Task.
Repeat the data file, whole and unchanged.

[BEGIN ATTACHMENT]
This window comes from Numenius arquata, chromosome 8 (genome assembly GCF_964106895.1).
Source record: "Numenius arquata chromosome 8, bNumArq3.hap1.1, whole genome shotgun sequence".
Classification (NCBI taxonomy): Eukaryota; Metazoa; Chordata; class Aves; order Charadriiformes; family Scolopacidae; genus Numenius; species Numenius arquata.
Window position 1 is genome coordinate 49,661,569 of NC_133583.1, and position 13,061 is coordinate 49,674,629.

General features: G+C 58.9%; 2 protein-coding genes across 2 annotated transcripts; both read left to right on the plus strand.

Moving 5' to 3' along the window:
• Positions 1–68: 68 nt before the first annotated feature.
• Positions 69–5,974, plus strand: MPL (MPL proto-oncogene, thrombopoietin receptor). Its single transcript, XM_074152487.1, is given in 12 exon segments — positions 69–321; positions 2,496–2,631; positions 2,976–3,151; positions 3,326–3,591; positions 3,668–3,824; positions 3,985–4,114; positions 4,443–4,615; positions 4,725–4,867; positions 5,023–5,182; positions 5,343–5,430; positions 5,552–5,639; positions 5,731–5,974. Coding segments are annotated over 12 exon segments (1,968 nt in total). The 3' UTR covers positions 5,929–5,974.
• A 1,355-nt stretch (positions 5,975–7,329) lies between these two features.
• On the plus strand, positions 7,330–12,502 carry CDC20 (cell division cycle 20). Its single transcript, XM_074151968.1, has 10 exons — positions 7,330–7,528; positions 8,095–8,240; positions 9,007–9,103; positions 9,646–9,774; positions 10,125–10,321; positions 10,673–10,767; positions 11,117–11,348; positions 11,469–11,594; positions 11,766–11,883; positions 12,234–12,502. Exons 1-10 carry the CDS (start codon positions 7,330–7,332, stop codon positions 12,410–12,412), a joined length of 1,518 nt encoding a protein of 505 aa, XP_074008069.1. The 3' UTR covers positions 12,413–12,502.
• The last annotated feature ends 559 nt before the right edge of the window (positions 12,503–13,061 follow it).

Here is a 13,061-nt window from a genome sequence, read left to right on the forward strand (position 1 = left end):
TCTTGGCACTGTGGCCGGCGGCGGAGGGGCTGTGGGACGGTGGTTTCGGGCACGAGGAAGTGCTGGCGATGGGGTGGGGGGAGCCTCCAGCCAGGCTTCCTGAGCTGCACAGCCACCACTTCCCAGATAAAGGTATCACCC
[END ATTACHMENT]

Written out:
This window comes from Numenius arquata, chromosome 8 (genome assembly GCF_964106895.1).
Source record: "Numenius arquata chromosome 8, bNumArq3.hap1.1, whole genome shotgun sequence".
Classification (NCBI taxonomy): Eukaryota; Metazoa; Chordata; class Aves; order Charadriiformes; family Scolopacidae; genus Numenius; species Numenius arquata.
Window position 1 is genome coordinate 49,661,569 of NC_133583.1, and position 13,061 is coordinate 49,674,629.

General features: G+C 58.9%; 2 protein-coding genes across 2 annotated transcripts; both read left to right on the plus strand.

Moving 5' to 3' along the window:
• Positions 1–68: 68 nt before the first annotated feature.
• Positions 69–5,974, plus strand: MPL (MPL proto-oncogene, thrombopoietin receptor). Its single transcript, XM_074152487.1, is given in 12 exon segments — positions 69–321; positions 2,496–2,631; positions 2,976–3,151; positions 3,326–3,591; positions 3,668–3,824; positions 3,985–4,114; positions 4,443–4,615; positions 4,725–4,867; positions 5,023–5,182; positions 5,343–5,430; positions 5,552–5,639; positions 5,731–5,974. Coding segments are annotated over 12 exon segments (1,968 nt in total). The 3' UTR covers positions 5,929–5,974.
• A 1,355-nt stretch (positions 5,975–7,329) lies between these two features.
• On the plus strand, positions 7,330–12,502 carry CDC20 (cell division cycle 20). Its single transcript, XM_074151968.1, has 10 exons — positions 7,330–7,528; positions 8,095–8,240; positions 9,007–9,103; positions 9,646–9,774; positions 10,125–10,321; positions 10,673–10,767; positions 11,117–11,348; positions 11,469–11,594; positions 11,766–11,883; positions 12,234–12,502. Exons 1-10 carry the CDS (start codon positions 7,330–7,332, stop codon positions 12,410–12,412), a joined length of 1,518 nt encoding a protein of 505 aa, XP_074008069.1. The 3' UTR covers positions 12,413–12,502.
• The last annotated feature ends 559 nt before the right edge of the window (positions 12,503–13,061 follow it).

Here is a 13,061-nt window from a genome sequence, read left to right on the forward strand (position 1 = left end):
TCTTGGCACTGTGGCCGGCGGCGGAGGGGCTGTGGGACGGTGGTTTCGGGCACGAGGAAGTGCTGGCGATGGGGTGGGGGGAGCCTCCAGCCAGGCTTCCTGAGCTGCACAGCCACCACTTCCCAGATAAAGGTATCACCC